Welcome to another edition of Growth Bites. Today we’re talking about how to manage a remote team and do oneon-one meetings. I’ll share some of my tips and tools I like to use to help stay connected with my team and vendors. We’ll also talk about simple ways to maximize your one-on-one meetings and turn them into highly effective talks.
- While working on a technology start-up, 60% of us were remote and subscribe to the 37Signals and WordPress culture. We also use that culture at Single Grain. [1:28]
- It’s crucial to refine your communication with remote teams and contractors. [2:05]
- I use HipChat, others use Slack, [2:18] to chat and communicate with my teams. You can set up rooms for marketing calls and different locations to segment your teams. [2:18]
- I like to combine Zapier and HipChat. Zapier allows your web applications to speak to each other. For example, if someone fills out a web form, Zapier can tell it to automatically fill in the information in a Google spreadsheet. [3:05]
- Zapier can hook into SalesForce, Evernote, Google spreadsheets and most popular applications. [3:45]
- We use Zapier to collect new industry blog posts for our HipChat sales room to read like 99U and ZenHabits. [4:25]
- Set up your video calls on HipChat and share screens. [5:07]
- Try Squiggle to help establish an office environment. It takes a screenshot every few minutes and click on the image to launch a chat. [5:26]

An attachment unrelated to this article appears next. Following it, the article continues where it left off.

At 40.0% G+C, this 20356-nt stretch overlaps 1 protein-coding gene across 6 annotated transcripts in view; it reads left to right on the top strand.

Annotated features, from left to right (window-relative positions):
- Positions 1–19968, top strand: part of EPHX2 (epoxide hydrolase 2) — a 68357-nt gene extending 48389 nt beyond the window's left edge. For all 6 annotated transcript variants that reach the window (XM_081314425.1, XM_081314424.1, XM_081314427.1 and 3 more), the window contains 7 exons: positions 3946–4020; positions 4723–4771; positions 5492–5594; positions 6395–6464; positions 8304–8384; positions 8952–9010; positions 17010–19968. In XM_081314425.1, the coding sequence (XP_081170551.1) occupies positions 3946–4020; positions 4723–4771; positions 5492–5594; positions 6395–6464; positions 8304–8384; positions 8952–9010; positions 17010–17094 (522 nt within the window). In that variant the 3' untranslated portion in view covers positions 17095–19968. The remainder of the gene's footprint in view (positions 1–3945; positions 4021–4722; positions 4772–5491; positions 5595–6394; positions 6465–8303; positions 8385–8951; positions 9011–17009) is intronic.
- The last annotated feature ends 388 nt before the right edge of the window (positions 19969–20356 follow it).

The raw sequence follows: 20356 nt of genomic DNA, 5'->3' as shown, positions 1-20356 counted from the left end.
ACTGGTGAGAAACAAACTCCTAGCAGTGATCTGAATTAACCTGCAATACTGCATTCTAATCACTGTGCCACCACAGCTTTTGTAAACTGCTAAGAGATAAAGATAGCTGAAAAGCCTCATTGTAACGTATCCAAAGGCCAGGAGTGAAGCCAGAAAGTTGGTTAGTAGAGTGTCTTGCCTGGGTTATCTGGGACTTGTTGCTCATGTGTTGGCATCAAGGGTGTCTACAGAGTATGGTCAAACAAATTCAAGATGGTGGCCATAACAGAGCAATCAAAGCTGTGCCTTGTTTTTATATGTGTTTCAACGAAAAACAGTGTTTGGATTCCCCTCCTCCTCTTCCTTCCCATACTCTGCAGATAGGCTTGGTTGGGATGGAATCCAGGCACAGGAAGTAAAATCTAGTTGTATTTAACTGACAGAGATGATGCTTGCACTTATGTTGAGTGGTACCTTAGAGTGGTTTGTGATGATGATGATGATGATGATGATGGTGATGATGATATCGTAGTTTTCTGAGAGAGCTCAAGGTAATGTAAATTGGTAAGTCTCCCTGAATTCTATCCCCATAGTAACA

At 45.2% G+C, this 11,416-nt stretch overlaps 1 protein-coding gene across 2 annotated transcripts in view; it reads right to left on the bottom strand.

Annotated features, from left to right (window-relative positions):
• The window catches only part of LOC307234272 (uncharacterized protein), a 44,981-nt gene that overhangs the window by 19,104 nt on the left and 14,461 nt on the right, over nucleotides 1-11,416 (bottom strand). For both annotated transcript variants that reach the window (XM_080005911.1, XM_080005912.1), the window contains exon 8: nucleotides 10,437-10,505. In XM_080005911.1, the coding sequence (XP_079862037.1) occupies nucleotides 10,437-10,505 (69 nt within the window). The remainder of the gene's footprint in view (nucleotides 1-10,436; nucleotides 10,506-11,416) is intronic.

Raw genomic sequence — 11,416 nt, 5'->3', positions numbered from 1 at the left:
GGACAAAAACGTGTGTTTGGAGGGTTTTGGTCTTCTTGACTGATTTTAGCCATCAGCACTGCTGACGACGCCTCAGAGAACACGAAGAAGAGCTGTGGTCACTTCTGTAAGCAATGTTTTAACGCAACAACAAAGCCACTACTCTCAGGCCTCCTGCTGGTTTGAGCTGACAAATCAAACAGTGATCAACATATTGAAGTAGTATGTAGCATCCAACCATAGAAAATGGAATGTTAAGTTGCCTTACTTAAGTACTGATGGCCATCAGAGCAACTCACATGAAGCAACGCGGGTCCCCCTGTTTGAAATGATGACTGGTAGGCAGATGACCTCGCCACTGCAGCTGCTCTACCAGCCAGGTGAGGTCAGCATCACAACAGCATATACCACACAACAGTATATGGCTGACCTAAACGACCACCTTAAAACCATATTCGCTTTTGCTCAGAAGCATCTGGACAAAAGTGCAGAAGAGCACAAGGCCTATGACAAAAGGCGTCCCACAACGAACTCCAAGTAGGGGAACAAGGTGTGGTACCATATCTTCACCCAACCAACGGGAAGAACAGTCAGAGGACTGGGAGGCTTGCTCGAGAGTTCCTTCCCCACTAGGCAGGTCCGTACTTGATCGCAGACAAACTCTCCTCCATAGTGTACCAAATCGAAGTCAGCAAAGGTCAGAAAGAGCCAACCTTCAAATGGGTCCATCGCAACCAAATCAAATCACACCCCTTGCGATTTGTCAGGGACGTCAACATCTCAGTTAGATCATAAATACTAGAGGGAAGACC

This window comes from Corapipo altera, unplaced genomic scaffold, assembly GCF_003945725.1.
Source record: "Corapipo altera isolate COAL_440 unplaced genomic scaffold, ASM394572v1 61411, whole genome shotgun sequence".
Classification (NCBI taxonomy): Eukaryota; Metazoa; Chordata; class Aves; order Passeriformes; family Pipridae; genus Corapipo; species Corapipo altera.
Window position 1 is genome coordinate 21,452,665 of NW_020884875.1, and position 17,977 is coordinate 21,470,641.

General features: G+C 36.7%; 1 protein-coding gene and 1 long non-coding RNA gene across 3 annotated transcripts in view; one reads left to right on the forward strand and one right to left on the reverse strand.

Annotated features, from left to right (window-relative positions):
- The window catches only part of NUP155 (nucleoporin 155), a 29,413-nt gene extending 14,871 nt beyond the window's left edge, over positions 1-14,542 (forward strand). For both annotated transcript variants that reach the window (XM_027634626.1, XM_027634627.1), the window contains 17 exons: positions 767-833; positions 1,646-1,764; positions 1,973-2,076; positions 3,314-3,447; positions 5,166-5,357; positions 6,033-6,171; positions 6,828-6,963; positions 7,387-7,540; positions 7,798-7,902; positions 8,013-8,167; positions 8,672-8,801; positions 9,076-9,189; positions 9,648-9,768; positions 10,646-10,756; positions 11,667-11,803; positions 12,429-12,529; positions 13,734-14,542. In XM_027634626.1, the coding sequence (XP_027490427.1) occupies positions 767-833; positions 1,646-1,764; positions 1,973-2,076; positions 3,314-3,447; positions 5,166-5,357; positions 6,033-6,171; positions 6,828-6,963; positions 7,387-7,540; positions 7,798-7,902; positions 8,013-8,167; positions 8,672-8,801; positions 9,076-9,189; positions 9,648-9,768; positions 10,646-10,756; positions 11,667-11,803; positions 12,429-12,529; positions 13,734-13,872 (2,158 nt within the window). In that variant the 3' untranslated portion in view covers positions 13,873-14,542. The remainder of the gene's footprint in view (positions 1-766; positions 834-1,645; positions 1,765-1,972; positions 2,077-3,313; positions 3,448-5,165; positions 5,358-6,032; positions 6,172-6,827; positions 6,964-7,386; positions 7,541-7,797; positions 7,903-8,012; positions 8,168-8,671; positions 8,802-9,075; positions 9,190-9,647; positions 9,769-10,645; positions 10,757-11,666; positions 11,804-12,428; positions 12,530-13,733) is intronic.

- In the beginning, I was worried about Squiggle being too Big Brother, but it really helped develop an office culture and the teams embraced it after some initial reservations. [6:01]
- We use an internal wiki system to document or processes through Hackpad and it will save automatically into Dropbox. [6:37]
- We use Google hang-outs and Join.me for weekly training sessions. [7:09]
- My team also relies on 15Five to help scale one-on-one meetings across the organization. Every week it sends each employee and automated list of questions about what they’ve accomplished and how we can improve. Tiny Pulse is another option that offers anonymity to encourage employees to give in-depth feedback. [7:25]
- To keep your files handy, store your documents and media on Dropbox for Enterprise, Google Drive or Box. [8:39]
- Regardless of the size of your company, it’s very important to have one-on-ones, and I block out most of my Mondays to have them. [9:05]
- A one-on-one meeting gives your team a chance to share their thoughts and discuss what they’re struggling with. [9:23]
- Create meaningful dialogue and systems for your one-on-one meetings to come away with new insights. [9:55]
- As a manager or founder of a company, you probably shouldn’t have more than 8 people reporting to you risk spreading yourself too thin. [10:19]
- When you go into a one-on-one, make sure both you and your team member have at least 5 questions prepared. [10:40]
- Keep yourself accountable using a Trello board (or Asana) project management tool and put all of your one-on-one notes in there so things don’t fall through the cracks. [11:26]
- Follow-up and set due dates to show you’re serious. [11:52]
Selected Links from this Episode:
- 37Signals (now Basecamp)
- Google docs
- Google hangouts
- Tiny Pulse
- Dropbox for Enterprise
- Google Drive
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